SUNRISE, Fla. -- On some subjects -- his relationship with the city of Winnipeg for example -- Randy Carlyle remains inflexible but on others, such as his approach to his players, there appears to have been a softening.
Carlyle is mistakenly labelled old school and while he does cling to some cardinal rules passed down to him from the likes of John Ferguson, he is also extremely adaptable.
A self-described tunnel rat, a nickname children of miners in Sudbury, Ont., hung on themselves back in his coming up days, Carlyle is street smart and capable of seeing which way the wind is blowing and making the right call.
So on Tuesday evening prior to his Toronto Maple Leafs taking to the ice against the Florida Panthers when Carlyle took time to talk to me, there was evidence of the old Kitty and the new Kitty.
First the old.
"This is a Winnipeg thing. It's an old relationship," he said with a smile to a Toronto reporter when explaining he would need a few more minutes for a Winnipeg reporter.
Now the new.
"I want to come to the rink -- and I stole this from Ken Hitchcock when he talked about his new approach -- and not be anywhere near any negatives from the day before," said Carlyle, who developed a reputation for being hard on players while coaching the Anaheim Ducks to a Stanley Cup. "I want to be positive and be about getting better and always from a positive frame of mind. Where before I would drag things from game-to-game around... and I think it's important that's one of the things that I learn and change right off the bat. The players have access to the media and the video, they've watched the mistakes they've made and they don't need a coach to rehash it and continue to bring it up. If there was one area that I could improve in it would be that. Just a different approach to being more upbeat and positive about the work that's going to be done. Less about what happened yesterday and more about what's happening tomorrow. Let's not rehash but let's be positive and see what we can do to improve."
Carlyle is undoubtedly one of the best in-game coaches in hockey. He once told me the reason he coached was because it was the closest he could get to the action of playing after his body and reflexes had betrayed him. Watch him coach -- he's up and down the bench all night. Carlyle is, in a word, involved.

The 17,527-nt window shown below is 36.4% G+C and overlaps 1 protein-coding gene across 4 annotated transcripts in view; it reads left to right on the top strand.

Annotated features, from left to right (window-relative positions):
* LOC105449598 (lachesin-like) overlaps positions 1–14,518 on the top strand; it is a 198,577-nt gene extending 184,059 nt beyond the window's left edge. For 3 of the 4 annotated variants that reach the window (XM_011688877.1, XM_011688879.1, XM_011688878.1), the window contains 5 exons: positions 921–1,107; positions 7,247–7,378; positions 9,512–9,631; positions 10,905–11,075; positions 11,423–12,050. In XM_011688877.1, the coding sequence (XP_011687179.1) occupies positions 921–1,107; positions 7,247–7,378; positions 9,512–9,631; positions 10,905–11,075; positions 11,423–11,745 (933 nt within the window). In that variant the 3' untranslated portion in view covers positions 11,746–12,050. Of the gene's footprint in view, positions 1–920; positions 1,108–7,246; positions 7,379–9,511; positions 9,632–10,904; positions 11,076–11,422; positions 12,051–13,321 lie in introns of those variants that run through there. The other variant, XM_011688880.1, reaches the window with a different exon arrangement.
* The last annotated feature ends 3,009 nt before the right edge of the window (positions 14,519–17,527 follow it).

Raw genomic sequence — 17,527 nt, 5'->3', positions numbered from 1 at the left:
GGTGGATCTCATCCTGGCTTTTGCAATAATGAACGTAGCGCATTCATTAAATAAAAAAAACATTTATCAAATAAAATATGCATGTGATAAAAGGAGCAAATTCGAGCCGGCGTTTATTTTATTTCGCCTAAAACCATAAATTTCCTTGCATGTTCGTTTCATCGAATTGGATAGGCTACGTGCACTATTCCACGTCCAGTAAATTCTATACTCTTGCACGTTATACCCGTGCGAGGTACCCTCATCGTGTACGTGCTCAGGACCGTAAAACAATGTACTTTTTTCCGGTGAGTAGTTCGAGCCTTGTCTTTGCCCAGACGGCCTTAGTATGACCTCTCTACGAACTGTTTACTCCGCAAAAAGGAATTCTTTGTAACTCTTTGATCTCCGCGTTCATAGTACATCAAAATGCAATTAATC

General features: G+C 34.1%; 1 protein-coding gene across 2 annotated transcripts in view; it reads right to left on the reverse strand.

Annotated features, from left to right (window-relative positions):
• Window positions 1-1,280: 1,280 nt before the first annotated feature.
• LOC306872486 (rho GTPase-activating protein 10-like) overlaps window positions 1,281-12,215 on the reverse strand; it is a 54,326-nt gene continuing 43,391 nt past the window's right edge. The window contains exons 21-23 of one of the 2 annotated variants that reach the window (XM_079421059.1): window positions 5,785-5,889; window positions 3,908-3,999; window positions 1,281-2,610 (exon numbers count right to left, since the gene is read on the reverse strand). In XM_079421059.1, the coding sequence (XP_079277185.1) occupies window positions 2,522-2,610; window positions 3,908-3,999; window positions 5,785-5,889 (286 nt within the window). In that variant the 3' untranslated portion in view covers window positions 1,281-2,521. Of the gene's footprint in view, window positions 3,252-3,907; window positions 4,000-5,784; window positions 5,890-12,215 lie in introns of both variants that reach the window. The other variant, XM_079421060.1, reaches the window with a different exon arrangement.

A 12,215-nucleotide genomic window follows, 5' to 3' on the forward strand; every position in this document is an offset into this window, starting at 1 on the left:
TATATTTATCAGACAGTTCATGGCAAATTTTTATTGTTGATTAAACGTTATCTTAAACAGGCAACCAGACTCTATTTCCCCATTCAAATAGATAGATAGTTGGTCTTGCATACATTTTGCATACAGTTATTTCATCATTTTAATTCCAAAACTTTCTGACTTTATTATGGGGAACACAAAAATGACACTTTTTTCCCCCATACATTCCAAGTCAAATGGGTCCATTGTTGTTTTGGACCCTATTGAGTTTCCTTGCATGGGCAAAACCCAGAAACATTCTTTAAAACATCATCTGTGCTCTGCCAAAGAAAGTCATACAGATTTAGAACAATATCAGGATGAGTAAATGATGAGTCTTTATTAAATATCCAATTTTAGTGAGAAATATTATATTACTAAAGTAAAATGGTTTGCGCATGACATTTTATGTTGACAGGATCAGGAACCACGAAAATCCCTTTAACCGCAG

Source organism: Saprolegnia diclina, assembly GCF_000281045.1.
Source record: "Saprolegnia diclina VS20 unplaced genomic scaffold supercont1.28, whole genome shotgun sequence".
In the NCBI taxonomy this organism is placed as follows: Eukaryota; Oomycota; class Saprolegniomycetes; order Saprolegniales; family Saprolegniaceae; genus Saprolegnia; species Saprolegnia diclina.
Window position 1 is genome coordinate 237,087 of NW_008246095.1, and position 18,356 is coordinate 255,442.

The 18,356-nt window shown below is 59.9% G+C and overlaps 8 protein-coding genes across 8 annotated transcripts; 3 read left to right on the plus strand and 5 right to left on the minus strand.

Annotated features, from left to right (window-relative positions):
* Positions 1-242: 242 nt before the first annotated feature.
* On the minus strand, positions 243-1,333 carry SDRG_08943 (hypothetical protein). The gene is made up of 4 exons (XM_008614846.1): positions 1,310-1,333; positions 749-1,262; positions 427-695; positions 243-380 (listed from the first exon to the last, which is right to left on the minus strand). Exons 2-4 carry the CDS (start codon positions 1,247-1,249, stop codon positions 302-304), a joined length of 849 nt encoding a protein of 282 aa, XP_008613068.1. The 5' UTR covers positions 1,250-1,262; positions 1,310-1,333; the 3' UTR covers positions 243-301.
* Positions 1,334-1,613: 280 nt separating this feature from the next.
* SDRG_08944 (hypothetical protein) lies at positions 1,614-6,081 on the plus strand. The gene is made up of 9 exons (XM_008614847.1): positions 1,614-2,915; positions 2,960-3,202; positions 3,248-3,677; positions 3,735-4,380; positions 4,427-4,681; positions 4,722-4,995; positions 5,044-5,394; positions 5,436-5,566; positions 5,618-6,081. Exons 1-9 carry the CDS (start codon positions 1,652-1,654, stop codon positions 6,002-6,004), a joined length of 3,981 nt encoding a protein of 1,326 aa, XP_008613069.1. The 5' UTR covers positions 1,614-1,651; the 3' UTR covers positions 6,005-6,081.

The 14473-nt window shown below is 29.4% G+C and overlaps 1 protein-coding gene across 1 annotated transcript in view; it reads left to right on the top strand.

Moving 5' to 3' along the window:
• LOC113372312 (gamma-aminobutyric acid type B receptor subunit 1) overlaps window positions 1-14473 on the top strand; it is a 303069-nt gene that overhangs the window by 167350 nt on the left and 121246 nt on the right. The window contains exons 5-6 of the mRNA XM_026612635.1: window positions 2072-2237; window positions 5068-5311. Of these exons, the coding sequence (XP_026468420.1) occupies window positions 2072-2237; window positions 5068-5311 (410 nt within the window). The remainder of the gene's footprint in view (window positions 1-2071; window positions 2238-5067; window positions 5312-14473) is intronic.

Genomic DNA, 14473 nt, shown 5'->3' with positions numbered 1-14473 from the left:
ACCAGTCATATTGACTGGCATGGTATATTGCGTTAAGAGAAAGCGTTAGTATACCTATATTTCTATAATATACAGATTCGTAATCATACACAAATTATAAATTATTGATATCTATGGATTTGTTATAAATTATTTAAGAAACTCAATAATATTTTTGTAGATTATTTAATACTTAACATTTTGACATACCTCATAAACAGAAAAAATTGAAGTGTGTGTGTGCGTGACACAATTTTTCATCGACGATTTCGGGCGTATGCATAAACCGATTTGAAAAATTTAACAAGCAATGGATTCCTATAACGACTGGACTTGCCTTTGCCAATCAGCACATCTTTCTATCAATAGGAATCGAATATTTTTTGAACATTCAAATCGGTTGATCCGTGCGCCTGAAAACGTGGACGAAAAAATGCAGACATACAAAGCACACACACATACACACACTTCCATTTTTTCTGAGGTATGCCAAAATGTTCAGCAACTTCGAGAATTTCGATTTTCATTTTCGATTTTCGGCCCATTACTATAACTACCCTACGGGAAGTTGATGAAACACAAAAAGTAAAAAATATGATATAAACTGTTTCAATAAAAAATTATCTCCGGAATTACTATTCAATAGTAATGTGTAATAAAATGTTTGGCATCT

Leafs GM Brian Burke said he and his executive team considered a number of candidates, mostly internal, but they always came back to Carlyle.
"He's a good communicator. He's gruff and he's terse and he's not a man of many words but he's still a good communicator. He demands performance and a high work ethic. He knows how to win," said Burke. "He's a terrific three-period bench coach as far as distributing ice-time wisely, making personnel adjustments and getting line matchups. I think he's as good as there is in the modern era in terms of handling the bench in the 60 minutes of the contest. You can be a GM in this league for 20 years and not have a chance to hire a coach like Randy Carlyle because of the musical chairs. I've had a chance to hire him twice now and I consider myself fortunate."
The task of coaching the Leafs, a storied franchise that has gone 44 years without winning a Stanley Cup, is an undertaking of immense proportions. Carlyle, however, says after consulting with his family and making sure this was the right move for them, it wasn't a hard decision.
"I'm a hockey coach. Right now that's what I do," he said.
Leafs fans should be thankful for that. Their team is in good and motivated hands.
Carlyle says he's fortunate. I'd suggest the Leafs are the lucky ones.
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